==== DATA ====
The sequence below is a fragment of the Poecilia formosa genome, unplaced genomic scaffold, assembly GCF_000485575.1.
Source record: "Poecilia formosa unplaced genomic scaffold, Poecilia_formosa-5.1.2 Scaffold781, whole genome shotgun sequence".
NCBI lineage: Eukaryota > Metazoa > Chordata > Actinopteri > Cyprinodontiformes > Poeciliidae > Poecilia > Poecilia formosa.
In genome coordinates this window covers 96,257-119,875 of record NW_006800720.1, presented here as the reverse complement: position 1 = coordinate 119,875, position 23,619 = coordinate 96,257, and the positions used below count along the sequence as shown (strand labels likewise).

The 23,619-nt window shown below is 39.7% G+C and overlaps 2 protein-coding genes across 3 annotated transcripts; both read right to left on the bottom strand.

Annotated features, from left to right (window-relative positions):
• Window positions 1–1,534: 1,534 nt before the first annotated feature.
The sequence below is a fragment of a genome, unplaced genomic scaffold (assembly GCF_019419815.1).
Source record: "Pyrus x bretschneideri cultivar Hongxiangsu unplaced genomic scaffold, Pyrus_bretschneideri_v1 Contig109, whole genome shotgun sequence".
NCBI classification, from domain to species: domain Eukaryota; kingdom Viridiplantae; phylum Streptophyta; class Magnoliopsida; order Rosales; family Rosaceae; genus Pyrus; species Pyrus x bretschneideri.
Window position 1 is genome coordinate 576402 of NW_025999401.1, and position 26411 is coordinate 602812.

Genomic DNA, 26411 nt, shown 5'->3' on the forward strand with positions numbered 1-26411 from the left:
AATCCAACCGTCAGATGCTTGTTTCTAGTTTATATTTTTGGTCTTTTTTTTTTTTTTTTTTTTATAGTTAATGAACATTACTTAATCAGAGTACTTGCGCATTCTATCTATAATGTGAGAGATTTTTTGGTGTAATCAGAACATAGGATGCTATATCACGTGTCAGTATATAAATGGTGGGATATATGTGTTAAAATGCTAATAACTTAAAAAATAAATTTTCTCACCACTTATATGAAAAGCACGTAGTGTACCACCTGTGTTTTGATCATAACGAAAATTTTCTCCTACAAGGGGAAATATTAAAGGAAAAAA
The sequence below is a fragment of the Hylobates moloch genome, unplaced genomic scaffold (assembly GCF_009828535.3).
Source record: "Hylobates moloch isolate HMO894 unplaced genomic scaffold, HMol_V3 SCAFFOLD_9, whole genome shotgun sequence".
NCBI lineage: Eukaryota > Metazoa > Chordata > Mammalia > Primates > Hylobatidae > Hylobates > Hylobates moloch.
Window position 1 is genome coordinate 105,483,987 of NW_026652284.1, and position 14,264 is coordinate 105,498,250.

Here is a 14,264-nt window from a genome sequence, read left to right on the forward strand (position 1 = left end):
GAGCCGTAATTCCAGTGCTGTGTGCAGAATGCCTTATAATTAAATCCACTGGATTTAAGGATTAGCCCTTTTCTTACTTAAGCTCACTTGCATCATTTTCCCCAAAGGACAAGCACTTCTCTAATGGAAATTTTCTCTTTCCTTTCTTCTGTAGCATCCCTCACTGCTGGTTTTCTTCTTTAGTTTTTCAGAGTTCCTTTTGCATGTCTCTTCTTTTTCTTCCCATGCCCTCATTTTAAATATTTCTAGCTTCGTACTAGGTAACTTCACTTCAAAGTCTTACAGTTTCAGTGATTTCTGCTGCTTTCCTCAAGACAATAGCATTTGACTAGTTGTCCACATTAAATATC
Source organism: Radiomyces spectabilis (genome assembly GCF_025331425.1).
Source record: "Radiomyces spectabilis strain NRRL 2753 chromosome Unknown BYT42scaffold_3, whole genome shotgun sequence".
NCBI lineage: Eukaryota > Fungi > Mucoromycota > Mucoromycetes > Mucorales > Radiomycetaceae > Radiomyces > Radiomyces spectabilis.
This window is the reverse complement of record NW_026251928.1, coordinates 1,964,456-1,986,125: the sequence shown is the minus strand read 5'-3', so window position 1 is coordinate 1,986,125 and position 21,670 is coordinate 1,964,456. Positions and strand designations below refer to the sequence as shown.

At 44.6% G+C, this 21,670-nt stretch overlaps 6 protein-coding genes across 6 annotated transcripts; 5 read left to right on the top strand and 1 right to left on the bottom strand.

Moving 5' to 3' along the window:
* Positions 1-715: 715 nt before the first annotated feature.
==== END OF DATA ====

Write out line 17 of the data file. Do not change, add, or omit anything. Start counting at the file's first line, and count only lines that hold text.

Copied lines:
Window position 1 is genome coordinate 105,483,987 of NW_026652284.1, and position 14,264 is coordinate 105,498,250.